Blogpost, SoccerLifeBalance

Leaders Go First; Leaders Eat Last

As we get closer to the beginning of a new school year and (possibly) new soccer season, leadership is a topic that has been on my mind. Leadership is a crucial component to a successful team. The unfortunate thing is that many people see leadership from the outside and make assumptions about it. Or have only ever experienced poor leadership and assume that is what it looks like. I’ve put two contrasting ideas here in order to encapsulate what true leadership is about.

A picture taken directly before going zip-lining. I’m majorly afraid of heights but I went because my kids needed me show them how to face fear head on.

Leaders go first is a statement that I repeat to my players often. It should be obvious because the word leader has the word “lead” in it. Despite this fact, many people miss it. The plain and simple fact is that in order to earn a position of leadership, you need to be willing to go first. A leader doesn’t need to go first all of the time but those in her or his charge need know without a doubt that the leader can/will do everything that they are asked to do. Many people try to lead from their position. This means that they have a position of power, therefore people should follow them. Although it can work out just fine, it has the potential to cause a “do as I say, not as I do” mentality/perception. This can be problematic because people follow people, not positions, at least not for long. Recognizing this fact is important. Eventually the shine of the title will wear off and the people in your charge be left with you. The title makes you accountable. The people under you need you to be responsible meaning “able to respond”. It is the thumbs before fingers ethos. Leaders need to respond without pointing the finger.

Leaders Eat Last is the title of a great book by Simon Sinek. It’s based on a practice in the Marine Corps where higher ranking officer eat after their subordinates. This seems backward and coupled with the first paragraph makes leadership seem like a raw deal. However it makes perfect sense. Leaders eat last because if they have done their job effectively then their subordinates will want to be sure there is food left for them. We’ve gotten far too accustomed to people in leadership positions taking all of the spoils that come with their position regardless of their subordinates. These relationships do not exist in a vacuum. Our hierarchical system allows for leaders to take some of the riches that come in. However when they don’t meet their leadership mandate of looking out for those under them, the system is out of balance and can topple. Simon Sinek’s book does a wonderful job of describing the biochemical system that creates effective leadership. This video gives an overview. Regardless of whether you understand the biochemistry, you need to understand the bookends of the leader.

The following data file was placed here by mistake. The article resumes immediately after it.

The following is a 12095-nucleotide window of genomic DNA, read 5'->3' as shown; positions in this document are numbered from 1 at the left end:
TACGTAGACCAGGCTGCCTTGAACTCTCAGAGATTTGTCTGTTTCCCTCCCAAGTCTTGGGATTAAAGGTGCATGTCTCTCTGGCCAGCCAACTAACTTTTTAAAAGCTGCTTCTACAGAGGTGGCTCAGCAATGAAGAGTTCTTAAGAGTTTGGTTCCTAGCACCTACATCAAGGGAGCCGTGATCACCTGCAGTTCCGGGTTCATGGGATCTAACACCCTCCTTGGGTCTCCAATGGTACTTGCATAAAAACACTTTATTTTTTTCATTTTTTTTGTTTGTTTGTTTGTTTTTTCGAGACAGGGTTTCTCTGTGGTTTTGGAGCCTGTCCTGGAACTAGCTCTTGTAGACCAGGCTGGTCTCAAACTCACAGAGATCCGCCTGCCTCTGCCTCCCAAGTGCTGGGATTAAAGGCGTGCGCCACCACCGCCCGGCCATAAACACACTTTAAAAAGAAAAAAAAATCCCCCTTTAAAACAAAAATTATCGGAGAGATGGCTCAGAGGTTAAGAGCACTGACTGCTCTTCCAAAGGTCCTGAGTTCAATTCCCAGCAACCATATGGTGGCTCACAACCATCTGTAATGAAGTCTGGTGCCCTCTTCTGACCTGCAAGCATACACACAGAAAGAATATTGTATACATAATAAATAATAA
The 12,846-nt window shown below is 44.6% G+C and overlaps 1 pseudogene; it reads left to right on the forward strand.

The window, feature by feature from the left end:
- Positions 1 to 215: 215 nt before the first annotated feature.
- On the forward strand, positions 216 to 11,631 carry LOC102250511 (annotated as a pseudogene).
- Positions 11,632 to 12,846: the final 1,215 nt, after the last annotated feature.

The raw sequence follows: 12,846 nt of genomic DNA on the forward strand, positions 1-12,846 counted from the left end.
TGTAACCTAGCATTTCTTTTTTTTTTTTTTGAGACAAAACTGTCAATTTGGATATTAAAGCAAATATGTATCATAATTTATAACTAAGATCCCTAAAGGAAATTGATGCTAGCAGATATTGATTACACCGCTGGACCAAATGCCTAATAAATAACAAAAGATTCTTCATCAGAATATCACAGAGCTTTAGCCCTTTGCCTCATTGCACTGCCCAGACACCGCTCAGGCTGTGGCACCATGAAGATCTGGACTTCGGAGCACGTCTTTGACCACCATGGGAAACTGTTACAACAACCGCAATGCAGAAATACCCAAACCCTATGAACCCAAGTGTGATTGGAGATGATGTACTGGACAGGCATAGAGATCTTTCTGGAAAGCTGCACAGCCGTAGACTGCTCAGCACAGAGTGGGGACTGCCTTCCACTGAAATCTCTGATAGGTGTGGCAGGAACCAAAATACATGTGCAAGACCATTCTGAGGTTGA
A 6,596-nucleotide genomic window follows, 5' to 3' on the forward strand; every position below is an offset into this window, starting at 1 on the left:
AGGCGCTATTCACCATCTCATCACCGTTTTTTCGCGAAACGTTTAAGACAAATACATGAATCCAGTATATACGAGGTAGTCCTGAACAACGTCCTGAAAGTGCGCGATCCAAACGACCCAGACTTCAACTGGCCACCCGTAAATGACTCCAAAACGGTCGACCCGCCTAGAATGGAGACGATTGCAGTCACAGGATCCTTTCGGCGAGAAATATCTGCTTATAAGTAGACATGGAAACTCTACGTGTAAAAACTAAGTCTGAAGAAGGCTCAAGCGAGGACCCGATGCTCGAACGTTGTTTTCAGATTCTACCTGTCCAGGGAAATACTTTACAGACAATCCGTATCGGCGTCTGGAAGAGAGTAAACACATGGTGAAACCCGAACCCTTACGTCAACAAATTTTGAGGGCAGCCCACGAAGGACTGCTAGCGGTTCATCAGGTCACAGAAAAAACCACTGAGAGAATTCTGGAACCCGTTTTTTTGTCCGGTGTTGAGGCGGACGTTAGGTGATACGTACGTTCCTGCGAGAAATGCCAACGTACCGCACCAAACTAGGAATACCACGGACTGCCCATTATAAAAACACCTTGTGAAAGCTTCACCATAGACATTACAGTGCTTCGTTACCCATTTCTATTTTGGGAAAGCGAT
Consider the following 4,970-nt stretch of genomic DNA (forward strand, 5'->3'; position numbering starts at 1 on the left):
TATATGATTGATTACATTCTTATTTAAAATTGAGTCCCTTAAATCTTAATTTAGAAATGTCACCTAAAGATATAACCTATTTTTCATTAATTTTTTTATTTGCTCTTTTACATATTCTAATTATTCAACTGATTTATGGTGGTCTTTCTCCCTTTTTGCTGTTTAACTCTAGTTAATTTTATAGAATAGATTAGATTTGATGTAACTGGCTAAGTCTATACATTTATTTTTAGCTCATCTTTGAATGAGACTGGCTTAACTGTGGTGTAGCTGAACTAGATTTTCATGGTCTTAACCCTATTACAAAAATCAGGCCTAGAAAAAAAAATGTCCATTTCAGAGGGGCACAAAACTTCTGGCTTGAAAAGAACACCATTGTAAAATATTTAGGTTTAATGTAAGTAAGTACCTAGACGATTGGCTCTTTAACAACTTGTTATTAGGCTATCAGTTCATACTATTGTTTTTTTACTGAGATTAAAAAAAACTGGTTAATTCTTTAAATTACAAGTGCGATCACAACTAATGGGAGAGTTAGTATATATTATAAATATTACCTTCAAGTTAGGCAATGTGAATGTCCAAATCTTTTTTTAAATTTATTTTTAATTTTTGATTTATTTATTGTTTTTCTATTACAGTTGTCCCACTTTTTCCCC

Leaders live in a dichotomy where they must be both above and below the people that follow them. This is not 100% literal nor is it 100% of the time. The leader needs to model the behavior for those who are following and help protect them when things go sideways. Again this seems like a raw deal. If it is done well though, a leader will reap the benefits of all of that selflessness by having it returned tenfold. Serve your people so well that they want to serve you! Support your people so well that they want to support you! Protect your people so well that they want to protect you!

After all of this talk about leadership, it might be easy to say “I don’t want to be a leader.” Unfortunately, no matter what you are the leader of at least one person: yourself. Now is the time to step forward. Leaders go first, leaders eat last! Be a leader because there are far too many followers.

Go get it!

Pete

Sign up for my email list and get a copy of my book!